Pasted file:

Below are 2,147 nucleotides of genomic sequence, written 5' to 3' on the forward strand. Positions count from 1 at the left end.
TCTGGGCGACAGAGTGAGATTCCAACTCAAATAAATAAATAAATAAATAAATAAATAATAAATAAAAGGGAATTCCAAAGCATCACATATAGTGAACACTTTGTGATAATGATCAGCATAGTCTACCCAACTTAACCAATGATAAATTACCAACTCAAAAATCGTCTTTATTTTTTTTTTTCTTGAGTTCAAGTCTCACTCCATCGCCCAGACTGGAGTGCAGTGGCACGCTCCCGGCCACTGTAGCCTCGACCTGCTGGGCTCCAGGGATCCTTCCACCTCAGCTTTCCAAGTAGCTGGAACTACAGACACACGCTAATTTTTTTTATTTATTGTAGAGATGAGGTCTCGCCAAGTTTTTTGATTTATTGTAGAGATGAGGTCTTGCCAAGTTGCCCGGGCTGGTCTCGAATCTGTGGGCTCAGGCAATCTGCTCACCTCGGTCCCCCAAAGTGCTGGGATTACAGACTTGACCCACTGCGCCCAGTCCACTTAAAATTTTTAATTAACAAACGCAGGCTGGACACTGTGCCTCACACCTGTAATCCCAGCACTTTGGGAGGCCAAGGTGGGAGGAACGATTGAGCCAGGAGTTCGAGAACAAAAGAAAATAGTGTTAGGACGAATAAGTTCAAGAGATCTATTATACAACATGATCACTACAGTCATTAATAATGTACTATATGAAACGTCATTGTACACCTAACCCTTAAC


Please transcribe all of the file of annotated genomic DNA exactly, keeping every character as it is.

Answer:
Below are 2,147 nucleotides of genomic sequence, written 5' to 3' on the forward strand. Positions count from 1 at the left end.
TCTGGGCGACAGAGTGAGATTCCAACTCAAATAAATAAATAAATAAATAAATAAATAATAAATAAAAGGGAATTCCAAAGCATCACATATAGTGAACACTTTGTGATAATGATCAGCATAGTCTACCCAACTTAACCAATGATAAATTACCAACTCAAAAATCGTCTTTATTTTTTTTTTTCTTGAGTTCAAGTCTCACTCCATCGCCCAGACTGGAGTGCAGTGGCACGCTCCCGGCCACTGTAGCCTCGACCTGCTGGGCTCCAGGGATCCTTCCACCTCAGCTTTCCAAGTAGCTGGAACTACAGACACACGCTAATTTTTTTTATTTATTGTAGAGATGAGGTCTCGCCAAGTTTTTTGATTTATTGTAGAGATGAGGTCTTGCCAAGTTGCCCGGGCTGGTCTCGAATCTGTGGGCTCAGGCAATCTGCTCACCTCGGTCCCCCAAAGTGCTGGGATTACAGACTTGACCCACTGCGCCCAGTCCACTTAAAATTTTTAATTAACAAACGCAGGCTGGACACTGTGCCTCACACCTGTAATCCCAGCACTTTGGGAGGCCAAGGTGGGAGGAACGATTGAGCCAGGAGTTCGAGAACAAAAGAAAATAGTGTTAGGACGAATAAGTTCAAGAGATCTATTATACAACATGATCACTACAGTCATTAATAATGTACTATATGAAACGTCATTGTACACCTAACCCTTAAC